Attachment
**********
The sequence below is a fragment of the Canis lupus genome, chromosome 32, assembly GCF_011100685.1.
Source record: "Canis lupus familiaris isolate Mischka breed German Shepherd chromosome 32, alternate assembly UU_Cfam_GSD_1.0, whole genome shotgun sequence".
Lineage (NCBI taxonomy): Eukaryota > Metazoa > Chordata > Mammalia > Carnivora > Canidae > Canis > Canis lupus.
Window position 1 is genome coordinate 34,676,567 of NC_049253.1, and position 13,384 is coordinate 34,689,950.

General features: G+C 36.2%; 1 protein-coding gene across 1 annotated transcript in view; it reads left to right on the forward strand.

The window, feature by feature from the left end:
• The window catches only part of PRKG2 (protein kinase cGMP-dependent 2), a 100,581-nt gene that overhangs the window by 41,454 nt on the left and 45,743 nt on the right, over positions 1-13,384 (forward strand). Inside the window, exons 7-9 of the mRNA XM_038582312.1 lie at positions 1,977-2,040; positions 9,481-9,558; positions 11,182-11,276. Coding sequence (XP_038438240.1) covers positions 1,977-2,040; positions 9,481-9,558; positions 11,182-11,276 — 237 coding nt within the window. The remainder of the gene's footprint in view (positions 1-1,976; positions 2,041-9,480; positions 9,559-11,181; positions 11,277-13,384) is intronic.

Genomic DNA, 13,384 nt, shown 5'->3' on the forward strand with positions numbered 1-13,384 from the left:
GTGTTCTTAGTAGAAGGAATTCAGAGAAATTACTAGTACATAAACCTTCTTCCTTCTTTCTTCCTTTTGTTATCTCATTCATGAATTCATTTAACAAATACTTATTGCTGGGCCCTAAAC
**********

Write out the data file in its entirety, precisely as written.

The sequence below is a fragment of the Canis lupus genome, chromosome 32, assembly GCF_011100685.1.
Source record: "Canis lupus familiaris isolate Mischka breed German Shepherd chromosome 32, alternate assembly UU_Cfam_GSD_1.0, whole genome shotgun sequence".
Lineage (NCBI taxonomy): Eukaryota > Metazoa > Chordata > Mammalia > Carnivora > Canidae > Canis > Canis lupus.
Window position 1 is genome coordinate 34,676,567 of NC_049253.1, and position 13,384 is coordinate 34,689,950.

General features: G+C 36.2%; 1 protein-coding gene across 1 annotated transcript in view; it reads left to right on the forward strand.

The window, feature by feature from the left end:
• The window catches only part of PRKG2 (protein kinase cGMP-dependent 2), a 100,581-nt gene that overhangs the window by 41,454 nt on the left and 45,743 nt on the right, over positions 1-13,384 (forward strand). Inside the window, exons 7-9 of the mRNA XM_038582312.1 lie at positions 1,977-2,040; positions 9,481-9,558; positions 11,182-11,276. Coding sequence (XP_038438240.1) covers positions 1,977-2,040; positions 9,481-9,558; positions 11,182-11,276 — 237 coding nt within the window. The remainder of the gene's footprint in view (positions 1-1,976; positions 2,041-9,480; positions 9,559-11,181; positions 11,277-13,384) is intronic.

Genomic DNA, 13,384 nt, shown 5'->3' on the forward strand with positions numbered 1-13,384 from the left:
GTGTTCTTAGTAGAAGGAATTCAGAGAAATTACTAGTACATAAACCTTCTTCCTTCTTTCTTCCTTTTGTTATCTCATTCATGAATTCATTTAACAAATACTTATTGCTGGGCCCTAAAC